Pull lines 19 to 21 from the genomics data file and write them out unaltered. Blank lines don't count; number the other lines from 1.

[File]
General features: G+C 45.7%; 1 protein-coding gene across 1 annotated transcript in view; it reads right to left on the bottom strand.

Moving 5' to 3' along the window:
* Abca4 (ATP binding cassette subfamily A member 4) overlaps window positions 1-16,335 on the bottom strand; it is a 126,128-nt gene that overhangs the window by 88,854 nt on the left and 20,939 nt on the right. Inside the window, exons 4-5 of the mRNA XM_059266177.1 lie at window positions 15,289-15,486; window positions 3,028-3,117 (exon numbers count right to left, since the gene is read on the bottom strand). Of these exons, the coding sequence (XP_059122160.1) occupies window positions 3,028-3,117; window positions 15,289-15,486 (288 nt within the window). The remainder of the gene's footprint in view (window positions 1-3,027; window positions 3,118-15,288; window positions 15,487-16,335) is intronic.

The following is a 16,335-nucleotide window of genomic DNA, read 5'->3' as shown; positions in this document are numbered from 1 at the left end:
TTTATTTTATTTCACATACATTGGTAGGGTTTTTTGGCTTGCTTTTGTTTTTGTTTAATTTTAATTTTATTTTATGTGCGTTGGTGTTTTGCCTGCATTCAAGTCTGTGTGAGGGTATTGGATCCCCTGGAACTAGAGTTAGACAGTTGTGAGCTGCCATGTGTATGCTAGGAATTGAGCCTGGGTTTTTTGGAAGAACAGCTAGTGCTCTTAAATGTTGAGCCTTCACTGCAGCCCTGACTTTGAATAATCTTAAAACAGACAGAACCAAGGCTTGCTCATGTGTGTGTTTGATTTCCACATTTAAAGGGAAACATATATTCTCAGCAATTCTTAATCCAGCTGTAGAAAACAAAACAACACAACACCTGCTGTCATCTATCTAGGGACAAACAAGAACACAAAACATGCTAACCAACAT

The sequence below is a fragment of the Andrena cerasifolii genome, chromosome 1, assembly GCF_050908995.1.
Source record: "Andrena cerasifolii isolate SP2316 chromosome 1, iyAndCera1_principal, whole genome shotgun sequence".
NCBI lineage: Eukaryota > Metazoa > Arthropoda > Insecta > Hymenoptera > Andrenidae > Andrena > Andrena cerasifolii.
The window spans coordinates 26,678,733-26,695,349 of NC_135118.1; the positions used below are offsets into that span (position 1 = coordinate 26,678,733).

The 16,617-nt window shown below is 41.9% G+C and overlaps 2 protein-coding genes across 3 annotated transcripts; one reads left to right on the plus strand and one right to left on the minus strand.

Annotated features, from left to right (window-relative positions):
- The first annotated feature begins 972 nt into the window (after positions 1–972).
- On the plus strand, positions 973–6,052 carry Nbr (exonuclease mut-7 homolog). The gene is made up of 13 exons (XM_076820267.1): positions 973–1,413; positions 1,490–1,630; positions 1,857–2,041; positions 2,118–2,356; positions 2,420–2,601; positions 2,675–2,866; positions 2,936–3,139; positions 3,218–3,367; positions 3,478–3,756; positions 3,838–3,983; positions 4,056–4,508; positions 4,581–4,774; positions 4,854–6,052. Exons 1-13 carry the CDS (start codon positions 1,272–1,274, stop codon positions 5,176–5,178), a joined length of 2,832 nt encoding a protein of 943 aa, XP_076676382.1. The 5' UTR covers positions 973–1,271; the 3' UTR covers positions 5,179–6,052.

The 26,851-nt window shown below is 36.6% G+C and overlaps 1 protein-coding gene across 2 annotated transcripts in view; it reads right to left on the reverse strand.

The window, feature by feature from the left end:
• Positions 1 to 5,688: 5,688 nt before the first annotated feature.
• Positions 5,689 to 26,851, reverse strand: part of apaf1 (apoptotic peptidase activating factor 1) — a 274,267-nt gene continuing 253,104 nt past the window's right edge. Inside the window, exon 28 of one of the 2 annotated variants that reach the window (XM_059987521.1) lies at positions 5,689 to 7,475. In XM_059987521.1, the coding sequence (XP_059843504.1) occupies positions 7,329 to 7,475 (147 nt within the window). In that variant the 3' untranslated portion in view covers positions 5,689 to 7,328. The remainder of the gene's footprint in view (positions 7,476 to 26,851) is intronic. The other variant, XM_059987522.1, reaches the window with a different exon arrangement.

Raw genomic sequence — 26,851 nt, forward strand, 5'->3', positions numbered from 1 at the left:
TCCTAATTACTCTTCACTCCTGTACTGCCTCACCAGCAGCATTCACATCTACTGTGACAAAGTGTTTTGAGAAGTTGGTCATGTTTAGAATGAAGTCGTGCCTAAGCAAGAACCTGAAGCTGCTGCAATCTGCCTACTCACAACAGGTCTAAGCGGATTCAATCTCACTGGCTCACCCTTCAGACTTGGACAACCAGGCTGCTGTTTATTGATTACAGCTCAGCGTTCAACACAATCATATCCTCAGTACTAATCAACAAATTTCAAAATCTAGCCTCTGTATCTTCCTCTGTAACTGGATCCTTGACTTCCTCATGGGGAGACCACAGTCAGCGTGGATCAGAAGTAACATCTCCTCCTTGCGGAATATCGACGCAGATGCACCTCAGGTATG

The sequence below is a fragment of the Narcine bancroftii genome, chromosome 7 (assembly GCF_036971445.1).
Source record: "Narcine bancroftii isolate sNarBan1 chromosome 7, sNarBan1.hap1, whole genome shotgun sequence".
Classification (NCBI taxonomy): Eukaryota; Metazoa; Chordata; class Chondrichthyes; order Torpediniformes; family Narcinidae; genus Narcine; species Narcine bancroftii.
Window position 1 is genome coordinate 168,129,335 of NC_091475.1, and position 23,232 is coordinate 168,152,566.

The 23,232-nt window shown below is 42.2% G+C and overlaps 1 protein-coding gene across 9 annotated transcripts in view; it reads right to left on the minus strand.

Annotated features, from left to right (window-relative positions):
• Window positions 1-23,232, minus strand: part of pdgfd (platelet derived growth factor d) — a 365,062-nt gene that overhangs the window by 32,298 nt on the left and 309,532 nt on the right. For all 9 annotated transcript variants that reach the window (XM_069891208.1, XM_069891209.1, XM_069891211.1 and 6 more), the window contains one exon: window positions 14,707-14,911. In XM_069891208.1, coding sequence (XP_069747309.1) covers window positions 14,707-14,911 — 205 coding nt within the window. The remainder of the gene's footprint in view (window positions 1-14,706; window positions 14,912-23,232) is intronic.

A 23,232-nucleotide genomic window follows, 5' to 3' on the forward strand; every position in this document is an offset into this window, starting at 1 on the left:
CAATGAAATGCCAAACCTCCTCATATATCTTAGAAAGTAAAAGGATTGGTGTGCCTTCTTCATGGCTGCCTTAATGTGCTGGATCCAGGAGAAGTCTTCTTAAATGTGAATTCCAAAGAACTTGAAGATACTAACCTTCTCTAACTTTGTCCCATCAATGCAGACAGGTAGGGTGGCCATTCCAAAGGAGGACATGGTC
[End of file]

TCCTAATTACTCTTCACTCCTGTACTGCCTCACCAGCAGCATTCACATCTACTGTGACAAAGTGTTTTGAGAAGTTGGTCATGTTTAGAATGAAGTCGTGCCTAAGCAAGAACCTGAAGCTGCTGCAATCTGCCTACTCACAACAGGTCTAAGCGGATTCAATCTCACTGGCTCACCCTTCAGACTTGGACAACCAGGCTGCTGTTTATTGATTACAGCTCAGCGTTCAACACAATCATATCCTCAGTACTAATCAACAAATTTCAAAATCTAGCCTCTGTATCTTCCTCTGTAACTGGATCCTTGACTTCCTCATGGGGAGACCACAGTCAGCGTGGATCAGAAGTAACATCTCCTCCTTGCGGAATATCGACGCAGATGCACCTCAGGTATG

The sequence below is a fragment of the Narcine bancroftii genome, chromosome 7 (assembly GCF_036971445.1).
Source record: "Narcine bancroftii isolate sNarBan1 chromosome 7, sNarBan1.hap1, whole genome shotgun sequence".